Kathmandu wants to buy Rip Curl for $350 million as retail consolidation continues
Tuesday, October 1, 2019/
Outdoor retailer Kathmandu is looking to add some summer to its business, unveiling a plan to purchase beachwear brand Rip Curl for $350 million.
The prospective deal, announced Tuesday, will require shareholder approval, but is slated to further consolidate the outdoor-wear market following the acquisition of Rip Curl-competitor Billabong by US-based Boardriders last year.
ASX-listed but New Zealand-based Kathmandu on Tuesday said the deal would help diversify and balance its traditionally winter-focused range, enabling it to leverage Rip Curl’s established presence in North America and Europe.
Kathmandu, which last year doubled down on international expansion with the purchase of footwear business Oboz, could become a NZ$1 billion ($930 million) business if the deal proceeds, expanding its global store footprint to 595.
Kathmandu booked $545 million in revenue last financial year — meaning the purchase could effectively double its annual revenue.
Kathmandu chief executive Xavier Simonet said the deal would “transform” the business, in a statement circulated to investors on Tuesday morning.
“The combination of Kathmandu, Oboz and Rip Curl achieves diversification in product, channel, geography and seasonality, and creates a platform for the acceleration of our brands, global expansion into new channels and markets,” he said.
Kathmandu has proposed a mix of capital raising ($138 million), debt financing ($220 million) and a $31 million placement of new shares to the founders and chief executive of Rip Curl to fund the proposed purchase.
Rip Curl chief executive Michael Daly would continue to lead the business from Torquay, Victoria if the transaction goes ahead, with the businesses expected to pursue shared functions where “operational value can be derived”.
“We are excited about the opportunity to partner with another iconic Australasian brand that shares our vision of creating high-quality functional products,” Daly said in a statement circulated by Kathmandu on Tuesday.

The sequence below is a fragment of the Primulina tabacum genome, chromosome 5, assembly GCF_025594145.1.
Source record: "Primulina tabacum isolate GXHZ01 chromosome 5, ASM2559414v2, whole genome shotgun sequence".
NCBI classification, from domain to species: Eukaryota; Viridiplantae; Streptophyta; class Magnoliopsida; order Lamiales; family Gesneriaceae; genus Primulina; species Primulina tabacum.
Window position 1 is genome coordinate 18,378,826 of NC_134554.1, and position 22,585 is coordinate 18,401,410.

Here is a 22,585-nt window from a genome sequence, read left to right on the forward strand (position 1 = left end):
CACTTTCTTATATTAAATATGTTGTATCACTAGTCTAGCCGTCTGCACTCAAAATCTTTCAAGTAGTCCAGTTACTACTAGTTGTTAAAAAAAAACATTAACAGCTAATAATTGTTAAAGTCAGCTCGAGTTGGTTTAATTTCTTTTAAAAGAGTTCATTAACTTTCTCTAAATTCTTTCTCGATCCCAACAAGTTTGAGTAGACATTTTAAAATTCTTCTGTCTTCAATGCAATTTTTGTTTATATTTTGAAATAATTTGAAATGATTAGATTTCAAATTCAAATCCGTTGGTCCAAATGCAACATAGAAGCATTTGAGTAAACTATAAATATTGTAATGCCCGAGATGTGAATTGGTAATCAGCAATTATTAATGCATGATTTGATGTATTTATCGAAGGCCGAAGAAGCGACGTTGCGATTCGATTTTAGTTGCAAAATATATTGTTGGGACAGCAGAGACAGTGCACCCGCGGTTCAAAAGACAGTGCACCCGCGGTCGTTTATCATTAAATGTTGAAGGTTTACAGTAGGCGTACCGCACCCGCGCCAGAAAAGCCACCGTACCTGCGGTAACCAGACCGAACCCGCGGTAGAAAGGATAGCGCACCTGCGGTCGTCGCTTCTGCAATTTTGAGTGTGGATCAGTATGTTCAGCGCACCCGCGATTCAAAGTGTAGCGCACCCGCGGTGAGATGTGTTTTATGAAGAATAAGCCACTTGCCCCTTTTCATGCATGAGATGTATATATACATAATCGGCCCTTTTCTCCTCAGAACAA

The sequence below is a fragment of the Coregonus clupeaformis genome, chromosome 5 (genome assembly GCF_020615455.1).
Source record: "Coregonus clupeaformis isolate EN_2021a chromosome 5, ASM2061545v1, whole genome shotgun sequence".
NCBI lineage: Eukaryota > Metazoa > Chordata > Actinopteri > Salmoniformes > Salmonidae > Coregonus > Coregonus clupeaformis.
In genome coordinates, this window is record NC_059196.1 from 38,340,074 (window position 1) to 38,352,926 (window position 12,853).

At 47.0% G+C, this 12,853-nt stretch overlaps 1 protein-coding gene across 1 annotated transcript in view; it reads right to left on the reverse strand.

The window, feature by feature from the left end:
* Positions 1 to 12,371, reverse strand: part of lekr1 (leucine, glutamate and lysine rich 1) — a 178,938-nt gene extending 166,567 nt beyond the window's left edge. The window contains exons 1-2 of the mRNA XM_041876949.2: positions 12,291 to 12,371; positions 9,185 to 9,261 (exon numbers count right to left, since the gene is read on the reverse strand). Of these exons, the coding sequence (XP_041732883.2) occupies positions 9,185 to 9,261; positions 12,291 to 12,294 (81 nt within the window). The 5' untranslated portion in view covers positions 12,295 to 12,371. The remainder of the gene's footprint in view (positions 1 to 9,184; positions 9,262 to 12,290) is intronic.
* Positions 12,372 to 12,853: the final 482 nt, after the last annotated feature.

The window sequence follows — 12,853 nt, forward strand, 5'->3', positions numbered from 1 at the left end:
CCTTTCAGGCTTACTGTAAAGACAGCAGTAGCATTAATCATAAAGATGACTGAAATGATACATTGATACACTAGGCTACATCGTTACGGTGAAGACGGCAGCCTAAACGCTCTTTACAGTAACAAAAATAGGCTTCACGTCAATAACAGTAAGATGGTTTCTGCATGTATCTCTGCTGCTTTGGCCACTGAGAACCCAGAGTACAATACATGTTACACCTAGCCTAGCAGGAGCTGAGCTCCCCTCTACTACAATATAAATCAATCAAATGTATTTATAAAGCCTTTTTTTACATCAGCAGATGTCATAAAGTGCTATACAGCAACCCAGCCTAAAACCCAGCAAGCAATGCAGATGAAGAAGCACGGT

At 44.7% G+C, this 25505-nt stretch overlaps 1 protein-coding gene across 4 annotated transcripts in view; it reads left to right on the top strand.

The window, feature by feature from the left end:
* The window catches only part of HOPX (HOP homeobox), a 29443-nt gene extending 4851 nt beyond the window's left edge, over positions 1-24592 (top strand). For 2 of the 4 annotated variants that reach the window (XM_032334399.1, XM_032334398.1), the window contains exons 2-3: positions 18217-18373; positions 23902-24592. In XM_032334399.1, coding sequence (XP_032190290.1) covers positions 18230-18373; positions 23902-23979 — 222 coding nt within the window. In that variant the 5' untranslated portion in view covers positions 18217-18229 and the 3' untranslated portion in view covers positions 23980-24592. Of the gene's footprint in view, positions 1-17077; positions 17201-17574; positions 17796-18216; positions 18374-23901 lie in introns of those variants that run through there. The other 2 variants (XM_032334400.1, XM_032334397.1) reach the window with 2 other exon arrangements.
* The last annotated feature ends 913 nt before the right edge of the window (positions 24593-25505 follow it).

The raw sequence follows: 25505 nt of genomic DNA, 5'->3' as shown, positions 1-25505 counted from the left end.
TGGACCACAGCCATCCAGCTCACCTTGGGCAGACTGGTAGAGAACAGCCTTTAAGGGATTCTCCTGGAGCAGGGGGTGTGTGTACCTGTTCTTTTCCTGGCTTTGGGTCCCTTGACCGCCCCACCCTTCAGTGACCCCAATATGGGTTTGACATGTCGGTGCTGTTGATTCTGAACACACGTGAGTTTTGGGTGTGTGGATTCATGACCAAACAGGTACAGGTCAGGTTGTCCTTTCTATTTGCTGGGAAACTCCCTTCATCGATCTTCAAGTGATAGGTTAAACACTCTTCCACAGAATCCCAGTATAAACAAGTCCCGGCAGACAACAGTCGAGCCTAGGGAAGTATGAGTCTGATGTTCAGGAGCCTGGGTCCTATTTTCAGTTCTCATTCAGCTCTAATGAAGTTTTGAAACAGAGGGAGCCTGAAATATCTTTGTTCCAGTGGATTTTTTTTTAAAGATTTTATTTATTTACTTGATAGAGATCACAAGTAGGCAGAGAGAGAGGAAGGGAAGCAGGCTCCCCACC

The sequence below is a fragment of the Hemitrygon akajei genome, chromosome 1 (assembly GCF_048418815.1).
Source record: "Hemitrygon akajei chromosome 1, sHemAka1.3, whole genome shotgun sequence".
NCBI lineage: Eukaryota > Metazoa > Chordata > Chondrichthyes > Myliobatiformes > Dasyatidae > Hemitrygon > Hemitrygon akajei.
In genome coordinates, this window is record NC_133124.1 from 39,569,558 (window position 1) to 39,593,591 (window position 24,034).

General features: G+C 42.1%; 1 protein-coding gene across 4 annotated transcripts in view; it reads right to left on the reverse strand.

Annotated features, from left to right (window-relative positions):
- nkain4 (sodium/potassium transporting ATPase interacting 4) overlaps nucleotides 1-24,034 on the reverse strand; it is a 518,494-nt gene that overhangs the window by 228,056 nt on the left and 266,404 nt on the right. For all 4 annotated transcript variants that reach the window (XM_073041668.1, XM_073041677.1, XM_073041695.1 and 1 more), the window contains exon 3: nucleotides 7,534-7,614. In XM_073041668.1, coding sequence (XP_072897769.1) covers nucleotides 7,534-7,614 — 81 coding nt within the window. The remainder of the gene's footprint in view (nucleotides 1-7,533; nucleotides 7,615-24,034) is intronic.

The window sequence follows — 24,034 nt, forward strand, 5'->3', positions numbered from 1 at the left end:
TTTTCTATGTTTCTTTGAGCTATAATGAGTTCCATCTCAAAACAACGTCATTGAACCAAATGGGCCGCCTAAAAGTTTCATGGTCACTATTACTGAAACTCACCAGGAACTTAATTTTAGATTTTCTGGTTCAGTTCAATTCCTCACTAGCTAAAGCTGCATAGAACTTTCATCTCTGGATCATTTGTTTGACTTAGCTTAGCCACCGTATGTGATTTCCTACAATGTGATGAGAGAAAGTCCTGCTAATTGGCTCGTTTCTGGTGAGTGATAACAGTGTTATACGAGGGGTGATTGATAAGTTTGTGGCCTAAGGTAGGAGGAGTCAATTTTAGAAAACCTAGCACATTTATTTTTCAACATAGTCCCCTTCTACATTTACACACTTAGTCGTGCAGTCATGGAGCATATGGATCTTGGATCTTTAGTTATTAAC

Kathmandu has emerged as a winner during troubled times for the retail sector in Australia and abroad in recent years, booking a $57.6 million profit for the last financial year, up 13.6% on the back of its purchase of Oboz and ongoing efforts to expand its global footprint.
Its proposal to purchase Rip Curl is being billed by the company as a continuation of that strategy amid a period of consolidation for the retail sector that has seen myriad other Australian apparel companies acquired over the last 18 months.
While Billabong was last year acquired by Quiksilver’s owner Boardriders, Noni B group also snapped up brands such as Rivers, Katies, Millers, Crossroads and Autograph in a $31 million deal in 2018.
Retail expert Brian Walker of the Retail Doctor Group tells SmartCompany the period of consolidation is a “very predictable” outcome of rapid changes to retail business models globally.
“Rip Curl is a global brand, but there’s no doubt it’s been in challenging times over the last few years,” Walker says.
“It’s a risky play.”
Walker says the deal, proposed at 7.3 times Rip Curl’s financial year 2019 earnings, is cheaper than what the 50-year-old company would have gone for at its peak.
“I would have thought, in its heydey, that would have been a bit low,” Walker says of the $350 million price tag.
Amantha Imber runs a successful business — but she still has impostor syndrome Amantha Imber Inventium founder
Social media isn't about numbers, it's about connection Carlii Lyon Carlii Lyon PR founder
"My early decisions were rooted in fear": How good hires can set small business owners free Nancy Youssef Classic Finance founder
"No staff turnover": Business success hinges on a thriving company culture David Fazio Mate co-founder
Five ways to mentally prepare for the brutal capital-raising process Stacey Fisher Minnow Designs co-owner
In the age of online shopping, it's retail staff that make or break businesses Cal Doggett Properties & Pathways director